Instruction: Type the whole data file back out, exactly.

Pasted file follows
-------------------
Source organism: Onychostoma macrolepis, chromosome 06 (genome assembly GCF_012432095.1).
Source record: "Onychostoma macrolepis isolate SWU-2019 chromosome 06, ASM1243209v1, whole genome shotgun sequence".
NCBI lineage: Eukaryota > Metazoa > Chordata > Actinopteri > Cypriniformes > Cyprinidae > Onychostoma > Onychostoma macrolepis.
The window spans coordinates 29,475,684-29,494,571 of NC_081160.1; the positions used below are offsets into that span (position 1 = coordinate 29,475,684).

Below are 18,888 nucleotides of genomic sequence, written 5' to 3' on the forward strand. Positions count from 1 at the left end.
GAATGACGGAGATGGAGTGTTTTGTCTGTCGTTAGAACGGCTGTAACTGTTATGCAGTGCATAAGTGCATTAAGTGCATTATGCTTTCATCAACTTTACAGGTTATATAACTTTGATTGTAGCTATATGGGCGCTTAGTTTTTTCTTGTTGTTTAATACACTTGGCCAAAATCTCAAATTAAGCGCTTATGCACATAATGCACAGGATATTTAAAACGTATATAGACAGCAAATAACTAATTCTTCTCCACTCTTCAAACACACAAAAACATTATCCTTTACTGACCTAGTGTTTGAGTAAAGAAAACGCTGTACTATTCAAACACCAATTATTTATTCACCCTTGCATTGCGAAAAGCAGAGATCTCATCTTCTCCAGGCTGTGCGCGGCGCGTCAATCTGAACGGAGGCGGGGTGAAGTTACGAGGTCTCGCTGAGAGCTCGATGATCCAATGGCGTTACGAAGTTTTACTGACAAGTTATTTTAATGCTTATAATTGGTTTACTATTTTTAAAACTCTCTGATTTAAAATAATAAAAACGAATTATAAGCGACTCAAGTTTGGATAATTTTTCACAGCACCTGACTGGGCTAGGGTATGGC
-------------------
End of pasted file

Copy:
Source organism: Onychostoma macrolepis, chromosome 06 (genome assembly GCF_012432095.1).
Source record: "Onychostoma macrolepis isolate SWU-2019 chromosome 06, ASM1243209v1, whole genome shotgun sequence".
NCBI lineage: Eukaryota > Metazoa > Chordata > Actinopteri > Cypriniformes > Cyprinidae > Onychostoma > Onychostoma macrolepis.
The window spans coordinates 29,475,684-29,494,571 of NC_081160.1; the positions used below are offsets into that span (position 1 = coordinate 29,475,684).

Below are 18,888 nucleotides of genomic sequence, written 5' to 3' on the forward strand. Positions count from 1 at the left end.
GAATGACGGAGATGGAGTGTTTTGTCTGTCGTTAGAACGGCTGTAACTGTTATGCAGTGCATAAGTGCATTAAGTGCATTATGCTTTCATCAACTTTACAGGTTATATAACTTTGATTGTAGCTATATGGGCGCTTAGTTTTTTCTTGTTGTTTAATACACTTGGCCAAAATCTCAAATTAAGCGCTTATGCACATAATGCACAGGATATTTAAAACGTATATAGACAGCAAATAACTAATTCTTCTCCACTCTTCAAACACACAAAAACATTATCCTTTACTGACCTAGTGTTTGAGTAAAGAAAACGCTGTACTATTCAAACACCAATTATTTATTCACCCTTGCATTGCGAAAAGCAGAGATCTCATCTTCTCCAGGCTGTGCGCGGCGCGTCAATCTGAACGGAGGCGGGGTGAAGTTACGAGGTCTCGCTGAGAGCTCGATGATCCAATGGCGTTACGAAGTTTTACTGACAAGTTATTTTAATGCTTATAATTGGTTTACTATTTTTAAAACTCTCTGATTTAAAATAATAAAAACGAATTATAAGCGACTCAAGTTTGGATAATTTTTCACAGCACCTGACTGGGCTAGGGTATGGC